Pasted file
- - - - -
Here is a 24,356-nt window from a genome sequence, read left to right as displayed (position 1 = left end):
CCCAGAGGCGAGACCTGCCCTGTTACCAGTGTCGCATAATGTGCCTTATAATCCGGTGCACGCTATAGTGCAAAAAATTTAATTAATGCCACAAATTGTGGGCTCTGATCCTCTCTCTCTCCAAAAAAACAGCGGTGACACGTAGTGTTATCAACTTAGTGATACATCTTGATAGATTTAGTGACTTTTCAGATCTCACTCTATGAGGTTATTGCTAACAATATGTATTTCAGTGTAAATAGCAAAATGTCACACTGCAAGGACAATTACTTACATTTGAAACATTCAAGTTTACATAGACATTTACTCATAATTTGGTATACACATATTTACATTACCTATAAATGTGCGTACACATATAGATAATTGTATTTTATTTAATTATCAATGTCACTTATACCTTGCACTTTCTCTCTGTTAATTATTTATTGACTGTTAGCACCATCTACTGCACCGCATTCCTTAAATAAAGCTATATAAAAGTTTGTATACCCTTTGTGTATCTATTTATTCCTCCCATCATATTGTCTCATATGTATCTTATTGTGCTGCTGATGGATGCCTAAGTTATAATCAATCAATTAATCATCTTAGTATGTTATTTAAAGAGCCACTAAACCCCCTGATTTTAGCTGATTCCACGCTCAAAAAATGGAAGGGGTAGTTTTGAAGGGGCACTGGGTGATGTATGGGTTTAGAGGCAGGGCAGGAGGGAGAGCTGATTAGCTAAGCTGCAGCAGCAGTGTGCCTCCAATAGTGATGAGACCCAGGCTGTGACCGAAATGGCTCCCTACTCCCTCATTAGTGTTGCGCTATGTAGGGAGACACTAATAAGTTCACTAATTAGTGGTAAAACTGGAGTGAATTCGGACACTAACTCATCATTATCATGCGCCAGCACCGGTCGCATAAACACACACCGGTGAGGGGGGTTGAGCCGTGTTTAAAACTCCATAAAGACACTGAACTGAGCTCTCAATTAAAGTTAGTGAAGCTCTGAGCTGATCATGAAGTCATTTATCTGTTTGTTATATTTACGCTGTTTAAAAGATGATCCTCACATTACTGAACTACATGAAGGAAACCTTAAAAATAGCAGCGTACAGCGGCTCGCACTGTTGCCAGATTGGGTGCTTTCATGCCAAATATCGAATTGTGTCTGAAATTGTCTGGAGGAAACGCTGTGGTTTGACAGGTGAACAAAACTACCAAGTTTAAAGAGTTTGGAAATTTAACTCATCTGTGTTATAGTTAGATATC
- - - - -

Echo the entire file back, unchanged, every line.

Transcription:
Here is a 24,356-nt window from a genome sequence, read left to right as displayed (position 1 = left end):
CCCAGAGGCGAGACCTGCCCTGTTACCAGTGTCGCATAATGTGCCTTATAATCCGGTGCACGCTATAGTGCAAAAAATTTAATTAATGCCACAAATTGTGGGCTCTGATCCTCTCTCTCTCCAAAAAAACAGCGGTGACACGTAGTGTTATCAACTTAGTGATACATCTTGATAGATTTAGTGACTTTTCAGATCTCACTCTATGAGGTTATTGCTAACAATATGTATTTCAGTGTAAATAGCAAAATGTCACACTGCAAGGACAATTACTTACATTTGAAACATTCAAGTTTACATAGACATTTACTCATAATTTGGTATACACATATTTACATTACCTATAAATGTGCGTACACATATAGATAATTGTATTTTATTTAATTATCAATGTCACTTATACCTTGCACTTTCTCTCTGTTAATTATTTATTGACTGTTAGCACCATCTACTGCACCGCATTCCTTAAATAAAGCTATATAAAAGTTTGTATACCCTTTGTGTATCTATTTATTCCTCCCATCATATTGTCTCATATGTATCTTATTGTGCTGCTGATGGATGCCTAAGTTATAATCAATCAATTAATCATCTTAGTATGTTATTTAAAGAGCCACTAAACCCCCTGATTTTAGCTGATTCCACGCTCAAAAAATGGAAGGGGTAGTTTTGAAGGGGCACTGGGTGATGTATGGGTTTAGAGGCAGGGCAGGAGGGAGAGCTGATTAGCTAAGCTGCAGCAGCAGTGTGCCTCCAATAGTGATGAGACCCAGGCTGTGACCGAAATGGCTCCCTACTCCCTCATTAGTGTTGCGCTATGTAGGGAGACACTAATAAGTTCACTAATTAGTGGTAAAACTGGAGTGAATTCGGACACTAACTCATCATTATCATGCGCCAGCACCGGTCGCATAAACACACACCGGTGAGGGGGGTTGAGCCGTGTTTAAAACTCCATAAAGACACTGAACTGAGCTCTCAATTAAAGTTAGTGAAGCTCTGAGCTGATCATGAAGTCATTTATCTGTTTGTTATATTTACGCTGTTTAAAAGATGATCCTCACATTACTGAACTACATGAAGGAAACCTTAAAAATAGCAGCGTACAGCGGCTCGCACTGTTGCCAGATTGGGTGCTTTCATGCCAAATATCGAATTGTGTCTGAAATTGTCTGGAGGAAACGCTGTGGTTTGACAGGTGAACAAAACTACCAAGTTTAAAGAGTTTGGAAATTTAACTCATCTGTGTTATAGTTAGATATC